# fix

In mathematical statements, mathematical objects such as points and numbers are described as being *fixed*. A possible meaning for this usage is that the mathematical object in question is not allowed to vary throughout the statement or proof (or, in some cases, a portion thereof). Although a fixed object typically does not vary, it is almost always arbitrary. This may seem paradoxical, but it is quite logical: An object is chosen arbitrarily, then it is never allowed to vary. See the entry betweenness in rays for an example of this usage.

The usage of the *fix* and *fixed* may also that a mapping sends the mathematical object to itself. These two usages are technically not the same. The former usage (described in the previous paragraph) states a property of the mathematical object in question and is always either part of an implication^{} (as in “If $x\in \mathbb{R}$ is fixed, then…”) or a command made by the author to the reader (as in “Let $x\in \mathbb{R}$ be fixed.” and “Fix $x\in \mathbb{R}$.”). The latter usage (described in this paragraph) states a property of a mapping and may or may not be part of a conditional^{} statement or a command. The word “fixes” *always* refers to this usage (as in “Note that $f$ fixes $x$.”). See the entry fix (transformation actions) (http://planetmath.org/Fixed) for a further explanation of the latter usage.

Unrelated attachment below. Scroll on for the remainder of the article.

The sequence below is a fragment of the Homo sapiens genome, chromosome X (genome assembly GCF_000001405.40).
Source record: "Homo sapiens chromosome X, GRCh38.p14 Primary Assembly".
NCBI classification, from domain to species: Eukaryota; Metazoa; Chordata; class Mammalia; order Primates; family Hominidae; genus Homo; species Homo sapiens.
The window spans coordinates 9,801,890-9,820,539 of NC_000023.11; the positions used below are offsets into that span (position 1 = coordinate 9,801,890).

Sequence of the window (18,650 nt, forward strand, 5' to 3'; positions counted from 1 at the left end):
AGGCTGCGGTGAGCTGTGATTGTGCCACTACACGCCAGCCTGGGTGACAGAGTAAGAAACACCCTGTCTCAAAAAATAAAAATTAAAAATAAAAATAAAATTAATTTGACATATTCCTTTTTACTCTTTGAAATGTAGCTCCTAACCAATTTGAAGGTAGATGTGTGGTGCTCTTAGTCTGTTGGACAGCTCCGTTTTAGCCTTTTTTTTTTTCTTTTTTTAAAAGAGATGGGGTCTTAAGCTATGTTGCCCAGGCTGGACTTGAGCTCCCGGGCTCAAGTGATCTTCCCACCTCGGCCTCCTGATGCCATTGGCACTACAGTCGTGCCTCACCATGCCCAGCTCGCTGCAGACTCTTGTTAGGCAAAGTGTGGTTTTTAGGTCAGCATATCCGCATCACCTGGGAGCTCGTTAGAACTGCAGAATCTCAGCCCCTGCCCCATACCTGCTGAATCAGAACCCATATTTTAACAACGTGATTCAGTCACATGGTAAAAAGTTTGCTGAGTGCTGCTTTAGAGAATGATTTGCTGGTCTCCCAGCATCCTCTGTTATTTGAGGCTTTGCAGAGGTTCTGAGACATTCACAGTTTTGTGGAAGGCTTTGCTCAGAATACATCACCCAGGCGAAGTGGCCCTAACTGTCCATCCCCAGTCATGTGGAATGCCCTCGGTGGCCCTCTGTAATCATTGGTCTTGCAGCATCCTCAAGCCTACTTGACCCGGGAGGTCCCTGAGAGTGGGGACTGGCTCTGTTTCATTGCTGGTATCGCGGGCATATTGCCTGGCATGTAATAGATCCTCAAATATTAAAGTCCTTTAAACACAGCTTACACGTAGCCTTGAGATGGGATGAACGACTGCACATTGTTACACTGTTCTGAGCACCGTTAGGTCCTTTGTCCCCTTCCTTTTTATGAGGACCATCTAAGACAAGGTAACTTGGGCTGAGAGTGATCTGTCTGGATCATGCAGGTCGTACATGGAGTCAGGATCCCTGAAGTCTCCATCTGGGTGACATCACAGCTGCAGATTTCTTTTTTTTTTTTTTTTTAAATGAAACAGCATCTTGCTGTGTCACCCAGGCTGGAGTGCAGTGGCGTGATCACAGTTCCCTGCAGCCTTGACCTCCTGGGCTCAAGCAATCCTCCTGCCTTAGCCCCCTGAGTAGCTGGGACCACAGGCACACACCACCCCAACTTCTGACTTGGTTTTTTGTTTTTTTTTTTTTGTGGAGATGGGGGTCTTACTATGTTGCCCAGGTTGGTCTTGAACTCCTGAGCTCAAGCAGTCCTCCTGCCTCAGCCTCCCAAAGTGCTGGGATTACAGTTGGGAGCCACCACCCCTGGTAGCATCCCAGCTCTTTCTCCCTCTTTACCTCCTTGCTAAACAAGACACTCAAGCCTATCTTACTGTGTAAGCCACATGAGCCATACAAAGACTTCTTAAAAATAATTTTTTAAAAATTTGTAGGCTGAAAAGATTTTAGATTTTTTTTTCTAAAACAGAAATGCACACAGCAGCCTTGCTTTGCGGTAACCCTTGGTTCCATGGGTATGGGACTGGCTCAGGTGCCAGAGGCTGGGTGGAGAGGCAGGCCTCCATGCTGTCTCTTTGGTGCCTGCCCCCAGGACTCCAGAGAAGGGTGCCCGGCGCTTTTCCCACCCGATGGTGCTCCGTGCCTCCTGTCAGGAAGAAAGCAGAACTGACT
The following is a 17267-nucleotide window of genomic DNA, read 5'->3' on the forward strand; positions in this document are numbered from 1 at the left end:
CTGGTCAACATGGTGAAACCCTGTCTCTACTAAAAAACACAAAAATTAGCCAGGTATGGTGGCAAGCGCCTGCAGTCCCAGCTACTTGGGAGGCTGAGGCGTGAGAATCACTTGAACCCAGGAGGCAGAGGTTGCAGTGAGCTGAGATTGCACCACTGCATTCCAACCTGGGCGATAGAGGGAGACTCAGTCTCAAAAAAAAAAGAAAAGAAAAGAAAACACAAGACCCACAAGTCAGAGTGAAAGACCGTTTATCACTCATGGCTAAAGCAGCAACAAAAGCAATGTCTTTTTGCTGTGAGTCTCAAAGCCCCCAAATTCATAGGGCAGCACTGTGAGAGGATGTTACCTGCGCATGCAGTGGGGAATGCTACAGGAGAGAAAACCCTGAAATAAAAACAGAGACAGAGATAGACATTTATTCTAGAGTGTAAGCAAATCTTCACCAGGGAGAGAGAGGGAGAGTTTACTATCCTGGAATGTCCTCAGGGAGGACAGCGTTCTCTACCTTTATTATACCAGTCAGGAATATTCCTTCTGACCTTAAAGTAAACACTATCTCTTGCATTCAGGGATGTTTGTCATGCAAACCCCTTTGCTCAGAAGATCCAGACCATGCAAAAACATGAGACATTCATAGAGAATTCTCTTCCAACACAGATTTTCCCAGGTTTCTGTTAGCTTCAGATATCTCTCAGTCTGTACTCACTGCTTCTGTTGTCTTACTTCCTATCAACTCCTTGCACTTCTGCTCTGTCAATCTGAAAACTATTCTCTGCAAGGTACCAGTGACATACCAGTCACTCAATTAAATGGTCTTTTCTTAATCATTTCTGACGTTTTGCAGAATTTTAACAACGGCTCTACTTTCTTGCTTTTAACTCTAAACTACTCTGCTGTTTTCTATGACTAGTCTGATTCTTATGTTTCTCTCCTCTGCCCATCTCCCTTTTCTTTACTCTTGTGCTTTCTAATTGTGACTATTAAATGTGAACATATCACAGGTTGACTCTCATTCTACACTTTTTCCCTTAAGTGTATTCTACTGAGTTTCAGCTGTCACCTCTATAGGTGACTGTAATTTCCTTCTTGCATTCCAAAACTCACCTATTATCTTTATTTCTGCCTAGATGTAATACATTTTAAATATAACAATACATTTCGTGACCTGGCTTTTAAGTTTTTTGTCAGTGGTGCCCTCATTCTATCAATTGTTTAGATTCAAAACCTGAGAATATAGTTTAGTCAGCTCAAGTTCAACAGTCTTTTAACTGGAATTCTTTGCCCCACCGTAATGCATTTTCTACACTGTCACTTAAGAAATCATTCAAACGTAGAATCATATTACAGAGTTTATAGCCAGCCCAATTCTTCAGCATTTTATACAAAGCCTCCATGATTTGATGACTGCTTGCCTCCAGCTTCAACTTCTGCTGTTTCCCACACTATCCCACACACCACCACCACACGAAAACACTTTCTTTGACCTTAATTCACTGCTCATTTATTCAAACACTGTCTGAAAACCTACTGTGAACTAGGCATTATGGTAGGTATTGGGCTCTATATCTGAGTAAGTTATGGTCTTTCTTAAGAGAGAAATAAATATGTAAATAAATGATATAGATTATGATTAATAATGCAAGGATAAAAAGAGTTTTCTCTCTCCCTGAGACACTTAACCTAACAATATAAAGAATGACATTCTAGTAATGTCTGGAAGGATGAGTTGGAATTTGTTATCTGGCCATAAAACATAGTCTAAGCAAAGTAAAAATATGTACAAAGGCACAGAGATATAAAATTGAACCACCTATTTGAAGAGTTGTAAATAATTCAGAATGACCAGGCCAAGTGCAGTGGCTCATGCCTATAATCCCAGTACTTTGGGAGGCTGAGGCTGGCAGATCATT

Title | fix |
---|---|

Canonical name | Fix |

Date of creation | 2013-03-22 16:11:19 |

Last modified on | 2013-03-22 16:11:19 |

Owner | Wkbj79 (1863) |

Last modified by | Wkbj79 (1863) |

Numerical id | 6 |

Author | Wkbj79 (1863) |

Entry type | Definition |

Classification | msc 03-00 |

Classification | msc 03F07 |

Synonym | fixed |

Related topic | Fixed |